Sunday, November 13, 2016

Poetry makes both better - Robert Graves, war poet

Robert Graves is an author I have barely read – until recently just his translation of The Golden Ass (1951) – but I have acquired the illusion that I know a lot about him because of all the magazine articles I have read about him.  Reviews of Graves biographies, and biographies of the many other famous people in his life, and who knows what else.  I knew that Graves had been severely injured in World War I – details in the memoir Good-Bye to All That (1928), which I have not read – but it had never sunk in that he got his start as a writer as a war poet.

His first two chapbooks, Over the Brazier and Goliath and David, are from 1916, the same year Graves suffered an injury at the Battle of the Somme.  Most of the poems appear again in his first book, Fairies and Fusiliers (1917).  That odd title is accurate, even in its ordering.  Poems about the experience men at war, gritty but ironic, slide over towards poems about a magic-tinged childhood, where if fairies and fauns are not quite real it is easy enough to imagine that they are.  Then the poems slide back to the trenches, simultaneously real but unreal.

The perfect example in a single poem is “Sorley’s Weather.”   Charles Sorley was a young poet killed in action in 1915.  His only book was published in 1916:

Sorley’s Weather

When outside the icy rain
  Comes leaping helter-skelter,
Shall I tie my restive brain
  Snugly under shelter?

Shall I make a gentle song
  Here in my firelit study,
When outside the winds blow strong
  And the lanes are muddy?

With old wine and drowsy meats
  Am I to fill my belly?
Shall I glutton here with Keats?
  Shall I drink with Shelley?

Tobacco’s pleasant, firelight’s good:
  Poetry makes both better.
Clay is wet and so is mud,
  Winter rains are wetter.

Yet rest there, Shelley, on the sill,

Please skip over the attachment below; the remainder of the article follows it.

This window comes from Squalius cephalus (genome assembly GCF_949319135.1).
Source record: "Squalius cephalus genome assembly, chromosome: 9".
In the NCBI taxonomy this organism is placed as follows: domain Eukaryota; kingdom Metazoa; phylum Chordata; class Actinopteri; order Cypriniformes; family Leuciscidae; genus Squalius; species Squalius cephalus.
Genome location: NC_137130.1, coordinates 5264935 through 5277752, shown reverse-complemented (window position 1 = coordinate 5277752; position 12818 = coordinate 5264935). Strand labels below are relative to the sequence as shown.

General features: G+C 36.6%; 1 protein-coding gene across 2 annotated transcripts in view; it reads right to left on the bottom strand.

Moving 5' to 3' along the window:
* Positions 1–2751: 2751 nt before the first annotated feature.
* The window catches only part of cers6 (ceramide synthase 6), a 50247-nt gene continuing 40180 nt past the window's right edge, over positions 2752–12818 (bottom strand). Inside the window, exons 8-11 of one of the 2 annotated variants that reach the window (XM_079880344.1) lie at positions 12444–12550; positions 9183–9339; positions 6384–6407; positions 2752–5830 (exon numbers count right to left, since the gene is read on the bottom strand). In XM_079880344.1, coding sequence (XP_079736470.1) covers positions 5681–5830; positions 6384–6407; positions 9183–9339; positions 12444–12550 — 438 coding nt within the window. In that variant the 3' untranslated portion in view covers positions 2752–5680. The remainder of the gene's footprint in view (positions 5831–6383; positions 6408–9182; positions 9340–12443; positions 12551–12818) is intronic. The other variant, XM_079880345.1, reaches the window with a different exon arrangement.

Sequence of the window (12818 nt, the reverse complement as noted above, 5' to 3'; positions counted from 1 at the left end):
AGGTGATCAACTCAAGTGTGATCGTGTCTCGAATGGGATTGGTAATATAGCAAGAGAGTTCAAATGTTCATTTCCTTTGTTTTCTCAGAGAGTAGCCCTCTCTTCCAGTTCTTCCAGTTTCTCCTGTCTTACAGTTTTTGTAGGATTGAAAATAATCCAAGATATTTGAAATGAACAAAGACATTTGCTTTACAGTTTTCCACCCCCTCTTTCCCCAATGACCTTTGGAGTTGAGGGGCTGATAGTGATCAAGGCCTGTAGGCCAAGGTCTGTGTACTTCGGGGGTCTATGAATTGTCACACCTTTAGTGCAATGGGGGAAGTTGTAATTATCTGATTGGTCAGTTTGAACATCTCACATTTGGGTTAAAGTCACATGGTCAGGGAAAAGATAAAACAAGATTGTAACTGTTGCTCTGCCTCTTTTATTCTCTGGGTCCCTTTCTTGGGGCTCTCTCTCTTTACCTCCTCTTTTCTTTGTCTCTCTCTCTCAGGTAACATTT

For though the winds come frorely,
I’m away to the rain-blown hill
  And the ghost of Sorley.

The archaic “frorely” just means “coldly.”  The narrator is not a child, but he has written something close to a child’s poem about the comforts of reading poetry on a stormy night.  But the reader, the narrating reader, is also taken back to a different setting of mud, rain, and wind.  Perhaps the “rain-blown hill” in France is the reality of the speaker, and the study the fantasy.  They co-exist, somehow.

The next poem, “The Cottage,” repeats the idea more bluntly.  The poet is in a place where “Snug inside I sit and rhyme,” yet nothing, no weather or flowers or “magic keep me safe to rhyme,” since “Death is waiting by.”  The act of writing a poem during war is classically pastoral.  Death is in Arcadia, even; Death is everywhere.

Near the end of the collection, Graves again writes about reading poetry in “The Poet in the Nursery.”  He is a child, although a poet himself, “the youngest poet,” who finds a book “full of poetry” in a library while the “ancient poet” wrestles with his own work – “rhymes were beastly things and never there.”

The book was full of funny muddling mazes,
  Each rounded off into a lovely song,
And most extraordinary and monstrous phrases
  Knotted with rhymes like a slave-driver’s thong.
And metre twisting like a chain of daisies
  With great big splendid words a sentence long.

No hint of the war here.  Perhaps this celebration of the joy of poetry dates to some time before it.

This is, for all its necessary ugliness, a lovely book.

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